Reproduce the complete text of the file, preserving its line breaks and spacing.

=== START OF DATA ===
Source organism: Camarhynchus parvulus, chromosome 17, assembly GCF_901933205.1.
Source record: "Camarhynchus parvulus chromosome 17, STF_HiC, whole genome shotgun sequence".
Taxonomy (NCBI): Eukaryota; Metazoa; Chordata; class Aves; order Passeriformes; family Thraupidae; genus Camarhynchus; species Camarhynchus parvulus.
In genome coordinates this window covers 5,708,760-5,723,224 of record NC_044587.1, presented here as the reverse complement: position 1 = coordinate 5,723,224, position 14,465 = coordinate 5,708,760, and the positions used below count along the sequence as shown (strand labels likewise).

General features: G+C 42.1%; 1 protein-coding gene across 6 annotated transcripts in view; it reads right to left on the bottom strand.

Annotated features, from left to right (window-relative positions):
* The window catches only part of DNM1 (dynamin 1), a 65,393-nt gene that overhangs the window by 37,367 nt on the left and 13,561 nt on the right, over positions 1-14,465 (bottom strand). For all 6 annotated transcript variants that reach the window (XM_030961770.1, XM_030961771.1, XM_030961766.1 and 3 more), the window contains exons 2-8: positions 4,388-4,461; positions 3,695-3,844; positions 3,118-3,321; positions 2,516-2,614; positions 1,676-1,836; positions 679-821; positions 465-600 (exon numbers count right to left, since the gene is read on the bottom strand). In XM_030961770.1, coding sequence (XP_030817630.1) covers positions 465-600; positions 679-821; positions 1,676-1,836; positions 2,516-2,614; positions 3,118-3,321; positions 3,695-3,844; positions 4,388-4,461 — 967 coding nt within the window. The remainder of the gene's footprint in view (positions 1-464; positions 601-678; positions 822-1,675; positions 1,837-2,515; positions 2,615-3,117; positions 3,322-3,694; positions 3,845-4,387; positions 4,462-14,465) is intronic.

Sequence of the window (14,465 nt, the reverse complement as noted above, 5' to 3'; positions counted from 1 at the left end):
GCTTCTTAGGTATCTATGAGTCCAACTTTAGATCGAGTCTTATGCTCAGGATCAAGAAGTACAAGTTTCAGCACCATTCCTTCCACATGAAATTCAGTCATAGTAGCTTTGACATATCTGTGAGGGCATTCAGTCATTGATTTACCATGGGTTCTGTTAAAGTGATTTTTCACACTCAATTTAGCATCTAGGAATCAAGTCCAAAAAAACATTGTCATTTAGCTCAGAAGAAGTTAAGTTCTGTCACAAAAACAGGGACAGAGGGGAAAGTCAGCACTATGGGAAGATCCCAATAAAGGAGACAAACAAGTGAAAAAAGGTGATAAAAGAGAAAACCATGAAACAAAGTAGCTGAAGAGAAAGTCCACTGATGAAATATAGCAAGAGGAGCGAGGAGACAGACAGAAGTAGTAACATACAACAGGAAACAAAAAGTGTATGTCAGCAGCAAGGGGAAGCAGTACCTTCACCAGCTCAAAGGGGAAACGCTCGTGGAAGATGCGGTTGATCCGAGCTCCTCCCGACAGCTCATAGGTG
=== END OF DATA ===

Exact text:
Source organism: Camarhynchus parvulus, chromosome 17, assembly GCF_901933205.1.
Source record: "Camarhynchus parvulus chromosome 17, STF_HiC, whole genome shotgun sequence".
Taxonomy (NCBI): Eukaryota; Metazoa; Chordata; class Aves; order Passeriformes; family Thraupidae; genus Camarhynchus; species Camarhynchus parvulus.
In genome coordinates this window covers 5,708,760-5,723,224 of record NC_044587.1, presented here as the reverse complement: position 1 = coordinate 5,723,224, position 14,465 = coordinate 5,708,760, and the positions used below count along the sequence as shown (strand labels likewise).

General features: G+C 42.1%; 1 protein-coding gene across 6 annotated transcripts in view; it reads right to left on the bottom strand.

Annotated features, from left to right (window-relative positions):
* The window catches only part of DNM1 (dynamin 1), a 65,393-nt gene that overhangs the window by 37,367 nt on the left and 13,561 nt on the right, over positions 1-14,465 (bottom strand). For all 6 annotated transcript variants that reach the window (XM_030961770.1, XM_030961771.1, XM_030961766.1 and 3 more), the window contains exons 2-8: positions 4,388-4,461; positions 3,695-3,844; positions 3,118-3,321; positions 2,516-2,614; positions 1,676-1,836; positions 679-821; positions 465-600 (exon numbers count right to left, since the gene is read on the bottom strand). In XM_030961770.1, coding sequence (XP_030817630.1) covers positions 465-600; positions 679-821; positions 1,676-1,836; positions 2,516-2,614; positions 3,118-3,321; positions 3,695-3,844; positions 4,388-4,461 — 967 coding nt within the window. The remainder of the gene's footprint in view (positions 1-464; positions 601-678; positions 822-1,675; positions 1,837-2,515; positions 2,615-3,117; positions 3,322-3,694; positions 3,845-4,387; positions 4,462-14,465) is intronic.

Sequence of the window (14,465 nt, the reverse complement as noted above, 5' to 3'; positions counted from 1 at the left end):
GCTTCTTAGGTATCTATGAGTCCAACTTTAGATCGAGTCTTATGCTCAGGATCAAGAAGTACAAGTTTCAGCACCATTCCTTCCACATGAAATTCAGTCATAGTAGCTTTGACATATCTGTGAGGGCATTCAGTCATTGATTTACCATGGGTTCTGTTAAAGTGATTTTTCACACTCAATTTAGCATCTAGGAATCAAGTCCAAAAAAACATTGTCATTTAGCTCAGAAGAAGTTAAGTTCTGTCACAAAAACAGGGACAGAGGGGAAAGTCAGCACTATGGGAAGATCCCAATAAAGGAGACAAACAAGTGAAAAAAGGTGATAAAAGAGAAAACCATGAAACAAAGTAGCTGAAGAGAAAGTCCACTGATGAAATATAGCAAGAGGAGCGAGGAGACAGACAGAAGTAGTAACATACAACAGGAAACAAAAAGTGTATGTCAGCAGCAAGGGGAAGCAGTACCTTCACCAGCTCAAAGGGGAAACGCTCGTGGAAGATGCGGTTGATCCGAGCTCCTCCCGACAGCTCATAGGTG